Just over a year ago Governor Christie entered office and was faced with an unprecedented budget gap. In January of 2010, New Jersey was staring down a $2.2 billion deficit for fiscal year 2010 that required difficult and tough solutions. Furthermore, Governor Christie still had to address an immediate $10.7 billion gap in fiscal year 2011. It was not easy, but the Governor laid out a plan to do what was necessary to stabilize the state’s finances.
In many ways, the leftover mess of fiscal year 2010 was an indicator of everything wrong with New Jersey’s budget process. The previous budget gaps, totaling a combined $13 billion, were the culmination of years of shortsighted policies and poor budgeting practices that ignored economic realities, failed to plan for eroding recurring revenue sources, and consistently relied on one-time revenues sources. Despite diminishing revenue, State spending increased by nearly 30% over the previous eight years. Consistent spending beyond the State’s means was emblematic of the Trenton philosophy – just continue to automatically fund programs at previous levels without giving any thought to the effectiveness of the program or the overall fiscal health of the state.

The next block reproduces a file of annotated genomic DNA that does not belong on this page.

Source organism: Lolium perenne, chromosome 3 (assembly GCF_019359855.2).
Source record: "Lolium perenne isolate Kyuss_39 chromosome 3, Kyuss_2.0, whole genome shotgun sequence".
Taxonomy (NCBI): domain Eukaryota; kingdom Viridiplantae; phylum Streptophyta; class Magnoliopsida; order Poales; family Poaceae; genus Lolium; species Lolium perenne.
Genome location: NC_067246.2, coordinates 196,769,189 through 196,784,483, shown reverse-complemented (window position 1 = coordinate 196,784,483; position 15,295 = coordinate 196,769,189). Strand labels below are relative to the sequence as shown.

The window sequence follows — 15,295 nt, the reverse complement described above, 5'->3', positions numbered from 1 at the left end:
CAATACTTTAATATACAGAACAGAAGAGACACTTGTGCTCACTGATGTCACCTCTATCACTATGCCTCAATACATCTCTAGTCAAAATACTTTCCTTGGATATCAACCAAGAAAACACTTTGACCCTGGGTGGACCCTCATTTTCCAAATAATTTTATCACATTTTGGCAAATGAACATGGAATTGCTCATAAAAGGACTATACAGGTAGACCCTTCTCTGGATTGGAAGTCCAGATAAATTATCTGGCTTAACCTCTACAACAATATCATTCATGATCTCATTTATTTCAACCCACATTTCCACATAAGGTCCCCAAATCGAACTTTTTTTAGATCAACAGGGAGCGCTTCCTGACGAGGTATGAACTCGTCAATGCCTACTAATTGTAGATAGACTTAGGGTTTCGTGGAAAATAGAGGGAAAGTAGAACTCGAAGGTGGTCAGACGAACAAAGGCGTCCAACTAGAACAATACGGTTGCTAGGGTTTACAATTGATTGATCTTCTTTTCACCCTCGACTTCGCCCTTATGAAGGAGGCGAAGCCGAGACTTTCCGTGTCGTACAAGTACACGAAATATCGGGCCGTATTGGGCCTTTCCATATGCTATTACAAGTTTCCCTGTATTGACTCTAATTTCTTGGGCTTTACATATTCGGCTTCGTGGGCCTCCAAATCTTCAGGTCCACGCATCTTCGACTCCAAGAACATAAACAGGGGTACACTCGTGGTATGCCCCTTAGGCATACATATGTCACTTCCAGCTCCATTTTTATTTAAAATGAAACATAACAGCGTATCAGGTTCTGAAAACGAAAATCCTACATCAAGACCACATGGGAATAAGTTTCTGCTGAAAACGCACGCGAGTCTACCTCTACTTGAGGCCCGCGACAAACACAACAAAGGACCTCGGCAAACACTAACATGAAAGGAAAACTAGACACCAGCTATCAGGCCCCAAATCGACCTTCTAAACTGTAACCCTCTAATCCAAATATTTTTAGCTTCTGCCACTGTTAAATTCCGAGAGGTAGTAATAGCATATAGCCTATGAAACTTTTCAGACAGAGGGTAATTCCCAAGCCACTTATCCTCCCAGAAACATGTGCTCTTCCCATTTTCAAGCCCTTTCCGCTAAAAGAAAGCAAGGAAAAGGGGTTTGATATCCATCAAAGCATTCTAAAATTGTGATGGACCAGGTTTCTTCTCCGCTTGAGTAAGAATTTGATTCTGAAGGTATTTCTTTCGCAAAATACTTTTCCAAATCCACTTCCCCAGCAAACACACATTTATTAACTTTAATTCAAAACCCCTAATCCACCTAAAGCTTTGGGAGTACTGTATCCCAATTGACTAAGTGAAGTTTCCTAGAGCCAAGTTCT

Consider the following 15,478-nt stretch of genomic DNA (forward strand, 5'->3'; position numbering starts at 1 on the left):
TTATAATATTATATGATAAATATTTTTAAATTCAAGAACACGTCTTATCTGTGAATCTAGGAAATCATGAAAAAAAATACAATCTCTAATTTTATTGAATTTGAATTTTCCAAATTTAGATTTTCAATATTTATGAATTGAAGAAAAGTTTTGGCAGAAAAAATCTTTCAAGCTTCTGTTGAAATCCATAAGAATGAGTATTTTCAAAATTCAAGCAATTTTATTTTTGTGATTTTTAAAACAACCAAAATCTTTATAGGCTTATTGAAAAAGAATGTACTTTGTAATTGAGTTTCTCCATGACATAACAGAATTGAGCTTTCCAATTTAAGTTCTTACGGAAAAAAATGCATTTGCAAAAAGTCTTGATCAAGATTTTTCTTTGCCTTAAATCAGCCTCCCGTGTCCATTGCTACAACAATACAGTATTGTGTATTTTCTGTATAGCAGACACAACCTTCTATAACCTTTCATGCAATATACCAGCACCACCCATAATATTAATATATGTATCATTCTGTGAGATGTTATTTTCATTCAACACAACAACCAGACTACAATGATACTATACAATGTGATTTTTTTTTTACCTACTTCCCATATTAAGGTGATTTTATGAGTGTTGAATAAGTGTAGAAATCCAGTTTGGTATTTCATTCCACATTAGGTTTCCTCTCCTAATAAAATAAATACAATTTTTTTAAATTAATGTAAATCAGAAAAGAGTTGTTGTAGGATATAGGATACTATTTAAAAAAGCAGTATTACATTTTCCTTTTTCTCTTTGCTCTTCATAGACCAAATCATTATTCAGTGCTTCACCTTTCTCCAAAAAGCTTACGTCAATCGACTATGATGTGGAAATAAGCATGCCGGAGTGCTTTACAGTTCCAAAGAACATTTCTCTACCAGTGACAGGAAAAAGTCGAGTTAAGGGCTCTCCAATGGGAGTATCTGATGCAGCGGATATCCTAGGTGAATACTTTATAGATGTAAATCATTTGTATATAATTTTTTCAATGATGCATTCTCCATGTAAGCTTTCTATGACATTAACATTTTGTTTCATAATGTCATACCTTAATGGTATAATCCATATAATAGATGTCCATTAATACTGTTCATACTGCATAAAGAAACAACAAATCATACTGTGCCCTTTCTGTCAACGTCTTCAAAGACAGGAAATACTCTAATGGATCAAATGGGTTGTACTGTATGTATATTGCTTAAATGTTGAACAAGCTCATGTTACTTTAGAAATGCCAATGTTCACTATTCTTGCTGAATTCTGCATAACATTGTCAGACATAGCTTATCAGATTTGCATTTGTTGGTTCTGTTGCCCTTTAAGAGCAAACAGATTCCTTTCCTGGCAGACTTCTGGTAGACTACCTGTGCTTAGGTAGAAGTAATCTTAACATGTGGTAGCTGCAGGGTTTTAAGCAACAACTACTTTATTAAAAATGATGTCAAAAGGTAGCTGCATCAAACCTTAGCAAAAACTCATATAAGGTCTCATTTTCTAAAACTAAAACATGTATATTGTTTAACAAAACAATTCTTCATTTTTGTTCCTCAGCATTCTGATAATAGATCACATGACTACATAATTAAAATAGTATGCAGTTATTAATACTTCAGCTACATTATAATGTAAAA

The hard choices that required shared sacrifice in the fiscal year 2011 Budget set the foundation for future budget planning. By closing a nearly $11 billion budget gap of legislated spending without raising taxes, Governor Christie hit the reset button on how budgeting works in Trenton.
The Christie Administration has changed the paradigm and established a New Normal in budgeting. The New Normal in these difficult economic and budgetary times requires a fundamental rethinking of how and where the State spends scarce taxpayer dollars. Every year the Office of Legislative Services is asked to define a projected deficit that assumes no one is actually managing the budget or setting priorities. This projection is the old way of budgeting – assuming each and every program will be funded at the same level or higher each and every year. As such, the Budget is just running its course without anyone taking responsibility for setting priorities.